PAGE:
Quick Fed: First Years and Last Temptations Edition

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It has come to Bwog’s attention that the Federalist Paper (aka the Fed), Columbia’s perennial bastion of jokedome, has published its second issue of the year.  Bwog encourages you to have a laugh or two as you try to shake off that midterm angst by reading the new issue entitled First Years and Last Temptations.

Jesus, CC 20 AD, a quiet cool Columbia student that not too many people remember.  Sound familiar?

Slackers host strike to make Core Curriculum easier.  Nothing gets done.

The death of David Foster Wallace, a footnote by no means.

A Fed exclusive interview with Stephan Vincenzo.  Yes, that “Stephan.”

The definitive Obamacain liveblog.  Are you sure you want to read it?  

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  1. LOL  

    that stephan article is

  2. random  

    meh, I didn't think the Stephan article was that funny.

  3. Fed Publisher  

    Uh, guys we had an orientation issue out during orientation week. I think technically we've printed one more issue this semester than you have. I mean not to nit pick or anything.

  4. not funny  

    this paper is a sorry waste of resources and readers' time. the actual materials used to print these terrible stories, such as paper and ink, would be thirty times more worthy if used for napkins and pens.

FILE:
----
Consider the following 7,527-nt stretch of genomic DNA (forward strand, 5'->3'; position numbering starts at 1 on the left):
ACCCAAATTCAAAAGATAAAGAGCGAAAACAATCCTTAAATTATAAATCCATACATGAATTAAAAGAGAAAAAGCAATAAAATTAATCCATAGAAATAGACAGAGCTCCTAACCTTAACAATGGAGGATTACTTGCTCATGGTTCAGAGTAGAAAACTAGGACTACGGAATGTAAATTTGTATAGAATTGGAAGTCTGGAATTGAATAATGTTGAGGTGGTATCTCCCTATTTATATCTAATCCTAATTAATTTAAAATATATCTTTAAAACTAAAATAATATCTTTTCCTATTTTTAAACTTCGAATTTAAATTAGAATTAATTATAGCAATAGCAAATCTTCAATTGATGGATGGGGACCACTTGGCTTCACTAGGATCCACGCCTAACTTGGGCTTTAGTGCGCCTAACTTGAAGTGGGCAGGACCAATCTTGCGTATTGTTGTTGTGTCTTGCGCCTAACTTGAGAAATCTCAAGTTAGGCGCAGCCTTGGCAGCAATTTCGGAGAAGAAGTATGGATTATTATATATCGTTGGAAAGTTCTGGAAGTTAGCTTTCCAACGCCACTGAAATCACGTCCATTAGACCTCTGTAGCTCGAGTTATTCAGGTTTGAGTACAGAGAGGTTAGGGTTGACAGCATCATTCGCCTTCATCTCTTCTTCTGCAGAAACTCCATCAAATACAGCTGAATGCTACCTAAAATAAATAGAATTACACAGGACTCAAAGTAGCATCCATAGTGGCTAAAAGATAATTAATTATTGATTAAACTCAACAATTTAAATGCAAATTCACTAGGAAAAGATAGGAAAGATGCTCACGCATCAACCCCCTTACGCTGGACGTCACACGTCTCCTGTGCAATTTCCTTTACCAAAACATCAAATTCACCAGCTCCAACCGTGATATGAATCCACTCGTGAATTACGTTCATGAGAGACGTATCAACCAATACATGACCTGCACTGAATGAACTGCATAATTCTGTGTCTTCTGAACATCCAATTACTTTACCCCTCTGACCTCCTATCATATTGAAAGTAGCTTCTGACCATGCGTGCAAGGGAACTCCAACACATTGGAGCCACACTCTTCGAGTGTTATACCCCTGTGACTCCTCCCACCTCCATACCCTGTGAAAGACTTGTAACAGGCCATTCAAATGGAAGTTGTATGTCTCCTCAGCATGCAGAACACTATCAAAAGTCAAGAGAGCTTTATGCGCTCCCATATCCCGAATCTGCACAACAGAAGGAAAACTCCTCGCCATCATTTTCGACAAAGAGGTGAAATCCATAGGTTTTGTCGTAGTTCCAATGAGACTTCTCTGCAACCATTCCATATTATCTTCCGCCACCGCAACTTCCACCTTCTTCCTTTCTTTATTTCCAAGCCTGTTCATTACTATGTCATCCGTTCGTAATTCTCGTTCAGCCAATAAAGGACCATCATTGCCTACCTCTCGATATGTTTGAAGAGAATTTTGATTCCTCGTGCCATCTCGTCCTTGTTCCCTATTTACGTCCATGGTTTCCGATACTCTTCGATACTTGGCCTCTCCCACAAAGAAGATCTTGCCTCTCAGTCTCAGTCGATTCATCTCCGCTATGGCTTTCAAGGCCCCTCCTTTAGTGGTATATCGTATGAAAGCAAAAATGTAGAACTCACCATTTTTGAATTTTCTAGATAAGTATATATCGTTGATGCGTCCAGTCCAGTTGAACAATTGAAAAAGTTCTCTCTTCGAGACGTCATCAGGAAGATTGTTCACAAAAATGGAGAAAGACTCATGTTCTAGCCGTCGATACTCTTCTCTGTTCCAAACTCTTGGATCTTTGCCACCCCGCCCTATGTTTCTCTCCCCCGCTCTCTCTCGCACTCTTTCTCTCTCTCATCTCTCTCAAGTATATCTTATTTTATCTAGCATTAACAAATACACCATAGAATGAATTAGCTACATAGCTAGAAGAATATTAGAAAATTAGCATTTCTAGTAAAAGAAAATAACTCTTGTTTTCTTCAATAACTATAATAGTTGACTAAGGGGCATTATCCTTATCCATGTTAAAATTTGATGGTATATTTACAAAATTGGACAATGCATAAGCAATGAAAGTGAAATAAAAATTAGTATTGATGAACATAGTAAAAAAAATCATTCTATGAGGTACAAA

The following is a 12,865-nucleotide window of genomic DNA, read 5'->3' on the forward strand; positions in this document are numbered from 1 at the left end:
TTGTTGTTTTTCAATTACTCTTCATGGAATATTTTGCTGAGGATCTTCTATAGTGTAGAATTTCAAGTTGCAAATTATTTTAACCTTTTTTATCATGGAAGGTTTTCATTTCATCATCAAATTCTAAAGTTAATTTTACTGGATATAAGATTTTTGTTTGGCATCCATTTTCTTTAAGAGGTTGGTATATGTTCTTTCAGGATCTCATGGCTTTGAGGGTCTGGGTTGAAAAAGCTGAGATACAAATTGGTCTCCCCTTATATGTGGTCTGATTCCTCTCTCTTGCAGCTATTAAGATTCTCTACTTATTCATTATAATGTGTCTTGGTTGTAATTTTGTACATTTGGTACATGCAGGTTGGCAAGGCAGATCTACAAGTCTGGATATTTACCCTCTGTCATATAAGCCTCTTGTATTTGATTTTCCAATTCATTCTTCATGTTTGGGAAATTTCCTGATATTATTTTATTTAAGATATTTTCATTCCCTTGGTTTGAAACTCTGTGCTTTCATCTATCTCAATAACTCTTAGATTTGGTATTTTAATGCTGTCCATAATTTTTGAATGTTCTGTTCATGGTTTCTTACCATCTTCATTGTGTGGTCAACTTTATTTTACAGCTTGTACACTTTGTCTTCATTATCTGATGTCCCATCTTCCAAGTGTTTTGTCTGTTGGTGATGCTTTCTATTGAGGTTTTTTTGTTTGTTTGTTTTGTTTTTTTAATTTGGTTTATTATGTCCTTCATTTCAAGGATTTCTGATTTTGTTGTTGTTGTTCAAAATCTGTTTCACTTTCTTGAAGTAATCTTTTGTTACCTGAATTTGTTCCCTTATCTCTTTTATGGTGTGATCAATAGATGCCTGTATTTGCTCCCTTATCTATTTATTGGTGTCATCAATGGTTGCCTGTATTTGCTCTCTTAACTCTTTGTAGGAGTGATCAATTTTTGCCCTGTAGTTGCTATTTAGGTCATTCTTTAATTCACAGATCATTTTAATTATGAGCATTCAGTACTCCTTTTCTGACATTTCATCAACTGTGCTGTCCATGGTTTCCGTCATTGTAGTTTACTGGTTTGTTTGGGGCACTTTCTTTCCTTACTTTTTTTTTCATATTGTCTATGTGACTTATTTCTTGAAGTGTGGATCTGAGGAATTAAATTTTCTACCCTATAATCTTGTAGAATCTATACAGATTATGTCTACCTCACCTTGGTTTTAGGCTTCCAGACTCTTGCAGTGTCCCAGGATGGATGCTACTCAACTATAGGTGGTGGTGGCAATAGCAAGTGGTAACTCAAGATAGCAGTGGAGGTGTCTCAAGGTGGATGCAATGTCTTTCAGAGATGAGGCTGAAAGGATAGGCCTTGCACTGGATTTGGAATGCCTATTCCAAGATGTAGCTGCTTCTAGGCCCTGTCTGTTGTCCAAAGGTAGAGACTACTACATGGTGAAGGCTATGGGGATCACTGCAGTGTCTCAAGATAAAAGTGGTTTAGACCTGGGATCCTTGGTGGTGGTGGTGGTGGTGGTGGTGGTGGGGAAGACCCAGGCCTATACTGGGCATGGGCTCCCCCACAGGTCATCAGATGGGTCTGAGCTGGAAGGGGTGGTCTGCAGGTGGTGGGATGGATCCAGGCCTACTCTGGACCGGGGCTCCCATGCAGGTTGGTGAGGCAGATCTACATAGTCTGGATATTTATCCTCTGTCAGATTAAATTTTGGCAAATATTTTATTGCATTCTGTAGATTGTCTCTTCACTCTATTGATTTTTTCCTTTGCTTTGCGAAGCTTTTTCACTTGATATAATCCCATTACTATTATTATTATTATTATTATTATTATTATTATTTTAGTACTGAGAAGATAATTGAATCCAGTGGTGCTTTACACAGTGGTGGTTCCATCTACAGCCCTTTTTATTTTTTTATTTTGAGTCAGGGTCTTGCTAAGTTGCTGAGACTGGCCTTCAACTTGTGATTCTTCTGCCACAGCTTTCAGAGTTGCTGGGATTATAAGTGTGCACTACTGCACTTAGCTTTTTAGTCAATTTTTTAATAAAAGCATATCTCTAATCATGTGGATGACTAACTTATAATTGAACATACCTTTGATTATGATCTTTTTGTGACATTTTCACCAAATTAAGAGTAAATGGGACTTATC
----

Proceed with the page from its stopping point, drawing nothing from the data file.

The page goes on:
5. Christian  

    I find the Jesus parody EXTREMELY offensive. Please remove that. It's beyond sacreligious. Admit it, if that had been about any other religion's deity, it would have been deemed completely inappropriate and insensitive. Please give Christians the same courtesy.

    Remove it NOW.

  6. Atheist  

    The Jesus parody is offensive. Extremely. This wouldn't fly were it about any other religion.

  7. c.maxwell fan  

    does he even know how legendary he is?

  8. Hmm...

    The Stephan article was quite amusing. The David Foster Wallace eulogy was uproarious.

  9. Christian  

    This school preaches so much tolerance and acceptance. It sounds nice, but it's purely a facade. You "tolerate" only what you agree with (which isn't really tolerance at all--tolerance presupposes you disagree with something but put up with it anyway) and refuse to respect the beliefs of others. It's disgustingly hypocritical. Please have some respect.

  10. Christian  

    Bible Thumping Twit,

    By your logic, hate crimes against Black Americans are only wrong if I believe that Blacks have equal rights. If I choose not to believe that, I can--following your argument--do whatever I want to people of other races, and it's not wrong at all.

    Obviously, that's DISGUSTING and completely ungrounded. Will everyone be offended by the Jesus parody? No. Should we be respectful of those who will, whose Deity it completely mocks and trashes? I'd hope that we step up and show that respect to our brothers and sister at Columbia.

    Apparently, I'll have to keep hoping...

  11. Dear Fed,  

    When you actually publish something that's, you know, somewhat funny, please let us know. Thanks :)